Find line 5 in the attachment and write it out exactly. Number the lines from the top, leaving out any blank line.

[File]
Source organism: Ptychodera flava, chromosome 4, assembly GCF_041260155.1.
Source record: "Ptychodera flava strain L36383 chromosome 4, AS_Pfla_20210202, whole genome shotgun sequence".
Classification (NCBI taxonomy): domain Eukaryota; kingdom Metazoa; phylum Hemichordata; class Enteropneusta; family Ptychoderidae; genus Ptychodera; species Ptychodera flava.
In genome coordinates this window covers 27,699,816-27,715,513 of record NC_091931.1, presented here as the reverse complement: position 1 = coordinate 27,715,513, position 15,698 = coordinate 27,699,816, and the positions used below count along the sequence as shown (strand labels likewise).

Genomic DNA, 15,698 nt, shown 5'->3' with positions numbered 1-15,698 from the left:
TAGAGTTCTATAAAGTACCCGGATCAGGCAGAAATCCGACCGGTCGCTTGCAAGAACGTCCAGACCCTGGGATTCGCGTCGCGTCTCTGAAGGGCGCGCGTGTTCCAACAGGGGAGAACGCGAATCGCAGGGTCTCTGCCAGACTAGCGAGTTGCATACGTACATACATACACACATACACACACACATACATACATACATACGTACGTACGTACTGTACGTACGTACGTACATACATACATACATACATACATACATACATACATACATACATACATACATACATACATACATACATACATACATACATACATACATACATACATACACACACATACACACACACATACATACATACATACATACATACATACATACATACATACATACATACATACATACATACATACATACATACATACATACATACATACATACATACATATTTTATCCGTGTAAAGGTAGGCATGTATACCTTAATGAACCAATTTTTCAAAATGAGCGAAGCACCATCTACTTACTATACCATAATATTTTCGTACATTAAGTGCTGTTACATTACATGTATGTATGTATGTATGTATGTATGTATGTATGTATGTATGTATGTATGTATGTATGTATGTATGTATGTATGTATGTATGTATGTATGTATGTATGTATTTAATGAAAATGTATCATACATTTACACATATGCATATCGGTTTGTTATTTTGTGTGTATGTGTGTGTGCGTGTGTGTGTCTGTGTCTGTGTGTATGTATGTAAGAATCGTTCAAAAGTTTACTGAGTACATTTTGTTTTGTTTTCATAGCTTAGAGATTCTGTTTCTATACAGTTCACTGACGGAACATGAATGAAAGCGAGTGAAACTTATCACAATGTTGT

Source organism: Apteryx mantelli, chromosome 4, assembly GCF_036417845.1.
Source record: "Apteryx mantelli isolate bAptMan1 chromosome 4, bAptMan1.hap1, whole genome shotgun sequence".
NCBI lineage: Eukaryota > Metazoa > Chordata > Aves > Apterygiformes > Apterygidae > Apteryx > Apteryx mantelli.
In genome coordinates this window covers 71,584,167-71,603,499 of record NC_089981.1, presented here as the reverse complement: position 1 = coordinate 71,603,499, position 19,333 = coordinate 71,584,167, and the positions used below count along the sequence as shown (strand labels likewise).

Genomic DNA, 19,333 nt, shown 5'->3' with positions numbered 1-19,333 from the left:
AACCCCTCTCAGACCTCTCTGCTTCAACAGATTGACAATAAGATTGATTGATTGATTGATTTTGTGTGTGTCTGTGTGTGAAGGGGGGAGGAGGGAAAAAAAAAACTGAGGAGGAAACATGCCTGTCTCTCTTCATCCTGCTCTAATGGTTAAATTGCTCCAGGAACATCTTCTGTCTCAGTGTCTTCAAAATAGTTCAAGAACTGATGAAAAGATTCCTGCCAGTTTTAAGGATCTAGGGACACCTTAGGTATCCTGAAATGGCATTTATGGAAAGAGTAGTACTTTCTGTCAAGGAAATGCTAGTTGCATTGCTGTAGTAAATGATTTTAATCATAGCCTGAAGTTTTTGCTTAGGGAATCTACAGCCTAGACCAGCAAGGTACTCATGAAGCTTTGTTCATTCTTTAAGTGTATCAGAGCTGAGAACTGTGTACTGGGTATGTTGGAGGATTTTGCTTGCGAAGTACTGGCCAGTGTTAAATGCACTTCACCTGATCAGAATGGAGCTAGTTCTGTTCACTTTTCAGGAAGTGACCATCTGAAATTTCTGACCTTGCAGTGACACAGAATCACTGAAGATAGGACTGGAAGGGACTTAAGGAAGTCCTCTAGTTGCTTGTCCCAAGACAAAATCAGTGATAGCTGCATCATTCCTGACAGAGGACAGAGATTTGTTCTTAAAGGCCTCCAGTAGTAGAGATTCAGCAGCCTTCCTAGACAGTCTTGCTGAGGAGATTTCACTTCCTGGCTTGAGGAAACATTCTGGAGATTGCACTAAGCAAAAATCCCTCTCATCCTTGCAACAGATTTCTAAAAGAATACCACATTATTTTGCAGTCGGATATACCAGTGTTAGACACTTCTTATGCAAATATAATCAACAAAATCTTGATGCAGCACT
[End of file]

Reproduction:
Genomic DNA, 15,698 nt, shown 5'->3' with positions numbered 1-15,698 from the left: